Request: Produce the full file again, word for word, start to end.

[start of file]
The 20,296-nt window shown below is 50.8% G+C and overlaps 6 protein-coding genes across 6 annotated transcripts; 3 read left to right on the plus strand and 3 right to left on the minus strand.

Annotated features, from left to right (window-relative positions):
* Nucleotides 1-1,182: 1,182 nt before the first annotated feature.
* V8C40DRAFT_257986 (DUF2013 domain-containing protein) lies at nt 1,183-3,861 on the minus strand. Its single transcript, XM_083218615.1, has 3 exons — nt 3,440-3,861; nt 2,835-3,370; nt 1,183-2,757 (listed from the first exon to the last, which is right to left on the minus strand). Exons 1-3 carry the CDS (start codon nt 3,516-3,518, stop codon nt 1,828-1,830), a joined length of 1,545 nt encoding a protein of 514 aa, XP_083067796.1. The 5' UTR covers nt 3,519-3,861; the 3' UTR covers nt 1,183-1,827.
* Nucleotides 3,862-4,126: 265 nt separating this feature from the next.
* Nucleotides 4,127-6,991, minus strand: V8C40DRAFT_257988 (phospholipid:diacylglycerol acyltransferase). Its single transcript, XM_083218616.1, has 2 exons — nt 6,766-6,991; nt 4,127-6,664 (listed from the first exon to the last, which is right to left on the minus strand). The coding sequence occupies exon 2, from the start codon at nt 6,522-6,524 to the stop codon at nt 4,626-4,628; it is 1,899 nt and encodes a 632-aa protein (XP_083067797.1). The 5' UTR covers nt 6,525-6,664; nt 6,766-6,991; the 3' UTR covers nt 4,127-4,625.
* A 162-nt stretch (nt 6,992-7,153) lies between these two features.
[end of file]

The 20,296-nt window shown below is 50.8% G+C and overlaps 6 protein-coding genes across 6 annotated transcripts; 3 read left to right on the plus strand and 3 right to left on the minus strand.

Annotated features, from left to right (window-relative positions):
* Nucleotides 1-1,182: 1,182 nt before the first annotated feature.
* V8C40DRAFT_257986 (DUF2013 domain-containing protein) lies at nt 1,183-3,861 on the minus strand. Its single transcript, XM_083218615.1, has 3 exons — nt 3,440-3,861; nt 2,835-3,370; nt 1,183-2,757 (listed from the first exon to the last, which is right to left on the minus strand). Exons 1-3 carry the CDS (start codon nt 3,516-3,518, stop codon nt 1,828-1,830), a joined length of 1,545 nt encoding a protein of 514 aa, XP_083067796.1. The 5' UTR covers nt 3,519-3,861; the 3' UTR covers nt 1,183-1,827.
* Nucleotides 3,862-4,126: 265 nt separating this feature from the next.
* Nucleotides 4,127-6,991, minus strand: V8C40DRAFT_257988 (phospholipid:diacylglycerol acyltransferase). Its single transcript, XM_083218616.1, has 2 exons — nt 6,766-6,991; nt 4,127-6,664 (listed from the first exon to the last, which is right to left on the minus strand). The coding sequence occupies exon 2, from the start codon at nt 6,522-6,524 to the stop codon at nt 4,626-4,628; it is 1,899 nt and encodes a 632-aa protein (XP_083067797.1). The 5' UTR covers nt 6,525-6,664; nt 6,766-6,991; the 3' UTR covers nt 4,127-4,625.
* A 162-nt stretch (nt 6,992-7,153) lies between these two features.